Once you’ve fallen in love with the Instant Pot’s many benefits, you’ll wonder how you ever managed without it. It’s capable of doing so many great things to save you time in the kitchen, and one of those great things is the delay start function.
But as with most new appliances, you may find it a little tricky to decipher all its capabilities. A lot of Instant Pot users will never use the delay start function because they don’t know it’s there or don’t know how to use it.
We don’t want you to miss out on this great functionality, that will save you time and allow you get so much more out of your Instant Pot. So we’ve put together a little instruction manual to help you learn how to use the delay start on an Instant Pot.
What is the Instant Pot Delay Start Function?
The Instant Pot is a pressure cooker, slow cooker, and rice cooker all in one compact kitchen appliance. And almost every Instant Pot, like the super popular Duo and Duo Plus, has a Delay Start function. On some of the older models, this function was called a timer. The Delay Start on an Instant Pot allows you to program the unit to begin cooking at a later time.
This comes in handy when:
- You need to soak something first, like rice or dried beans, and want to automatically start the cooking process following the soak, without having to manually set it.
- Cooking steel-cut oats in the Instant Pot. You can set it up at night and delay start it to be ready when you wake up in the morning.
- If you’re prepping for a dinner and want to set up the recipe to cook in an hour or two.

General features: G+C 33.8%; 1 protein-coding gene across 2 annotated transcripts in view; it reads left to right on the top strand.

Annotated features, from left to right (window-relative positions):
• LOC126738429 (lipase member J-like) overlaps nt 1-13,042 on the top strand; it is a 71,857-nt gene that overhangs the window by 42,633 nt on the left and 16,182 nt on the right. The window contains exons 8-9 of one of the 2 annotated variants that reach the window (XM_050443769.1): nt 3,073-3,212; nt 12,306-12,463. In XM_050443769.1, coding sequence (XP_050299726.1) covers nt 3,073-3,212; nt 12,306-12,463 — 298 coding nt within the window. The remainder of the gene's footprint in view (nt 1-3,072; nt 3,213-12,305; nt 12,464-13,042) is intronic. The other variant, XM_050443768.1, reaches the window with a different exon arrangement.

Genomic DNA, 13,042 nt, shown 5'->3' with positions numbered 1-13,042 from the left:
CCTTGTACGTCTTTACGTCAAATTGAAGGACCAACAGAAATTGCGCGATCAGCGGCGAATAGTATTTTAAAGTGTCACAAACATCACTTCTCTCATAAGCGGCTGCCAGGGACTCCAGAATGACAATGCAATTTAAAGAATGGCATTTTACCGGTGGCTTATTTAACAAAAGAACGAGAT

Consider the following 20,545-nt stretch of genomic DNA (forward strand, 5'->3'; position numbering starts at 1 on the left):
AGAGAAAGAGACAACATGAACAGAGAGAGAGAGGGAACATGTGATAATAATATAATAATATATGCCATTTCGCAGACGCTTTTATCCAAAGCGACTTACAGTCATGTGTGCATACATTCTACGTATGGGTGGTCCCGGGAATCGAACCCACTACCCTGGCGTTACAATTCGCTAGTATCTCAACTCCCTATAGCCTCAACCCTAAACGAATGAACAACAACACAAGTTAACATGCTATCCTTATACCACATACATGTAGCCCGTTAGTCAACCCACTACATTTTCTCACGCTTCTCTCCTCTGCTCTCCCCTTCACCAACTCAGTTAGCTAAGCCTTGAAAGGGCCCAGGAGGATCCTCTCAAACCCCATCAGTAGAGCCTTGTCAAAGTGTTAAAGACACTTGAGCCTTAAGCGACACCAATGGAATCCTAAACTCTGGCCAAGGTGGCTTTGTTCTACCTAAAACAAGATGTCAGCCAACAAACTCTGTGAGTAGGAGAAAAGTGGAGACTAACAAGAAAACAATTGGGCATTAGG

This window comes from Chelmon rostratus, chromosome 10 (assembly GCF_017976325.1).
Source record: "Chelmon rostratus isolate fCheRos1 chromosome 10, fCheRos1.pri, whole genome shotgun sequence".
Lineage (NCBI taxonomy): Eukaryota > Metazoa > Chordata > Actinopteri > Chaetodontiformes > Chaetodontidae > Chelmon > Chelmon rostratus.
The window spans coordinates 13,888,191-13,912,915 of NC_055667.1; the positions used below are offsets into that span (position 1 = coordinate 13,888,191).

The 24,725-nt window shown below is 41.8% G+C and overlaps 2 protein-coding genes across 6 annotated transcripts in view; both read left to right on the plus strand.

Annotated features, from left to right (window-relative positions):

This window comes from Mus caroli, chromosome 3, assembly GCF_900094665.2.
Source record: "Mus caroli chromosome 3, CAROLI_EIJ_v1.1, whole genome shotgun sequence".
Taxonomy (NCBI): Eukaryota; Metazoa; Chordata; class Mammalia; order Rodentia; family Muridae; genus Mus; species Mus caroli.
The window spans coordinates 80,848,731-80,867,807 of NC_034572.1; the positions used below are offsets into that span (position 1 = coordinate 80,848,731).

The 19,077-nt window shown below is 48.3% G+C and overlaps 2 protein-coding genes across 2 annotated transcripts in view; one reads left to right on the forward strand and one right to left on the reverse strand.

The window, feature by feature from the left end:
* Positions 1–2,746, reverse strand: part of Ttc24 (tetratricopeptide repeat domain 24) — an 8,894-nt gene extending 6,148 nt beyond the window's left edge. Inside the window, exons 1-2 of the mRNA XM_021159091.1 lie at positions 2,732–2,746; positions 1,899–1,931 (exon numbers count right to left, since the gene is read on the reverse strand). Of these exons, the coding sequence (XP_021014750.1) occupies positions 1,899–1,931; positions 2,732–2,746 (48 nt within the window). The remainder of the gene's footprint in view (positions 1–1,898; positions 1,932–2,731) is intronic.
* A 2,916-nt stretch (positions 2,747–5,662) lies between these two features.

- If you live outside the U.S., where eggs are not washed at collection, and thus not required to be stored in the refrigerator, you can also put eggs in an Instant Pot overnight to be cooked on delay start in the morning.
Is The Delay Start Safe to Use?
Of course the delay start function is safe to use, but there are limitations to its uses that you should be aware of. You can’t use delayed start to cook meat, poultry, seafood, eggs (in the US), or anything that needs to be refrigerated.
In regard to food safety, according to the USDA most foods are safe out of the refrigerator for up to two hours, so you can use the delayed start safely for perishable foods up to two hours after prep. For instance, you could set up a roast to cook at 4pm and set the delay start for 6pm. You could prepare a chicken soup at 10am to cook at 12pm and be ready for lunch.
If the foods you’re putting in the Instant Pot do not require refrigeration, like oats, rice, beans, or other dried foods, you can safely set them up longer in advance than 2 hours.
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How to Set Delay Start on an Instant Pot
As mentioned earlier, there are many versions of the Instant Pot so there are models that call it “Delay Timer”. However, you can still follow the steps below for delayed cooking in many of the Instant Pot variations.
- Set a cooking program according to your recipe.
- Press the “Timer” key. Use “+” and “-” buttons to set the delayed hours as you like. Then press the Instant Pot timer key again to change the minutes. The set time is the delayed time before the Instant Pot starts operating at the set cooking program.
- After the second press on the timer key, the “Timer” function starts within 10 seconds. The countdown starts on the LED display, and the flashing green indicator on the “Timer” key appears solid green.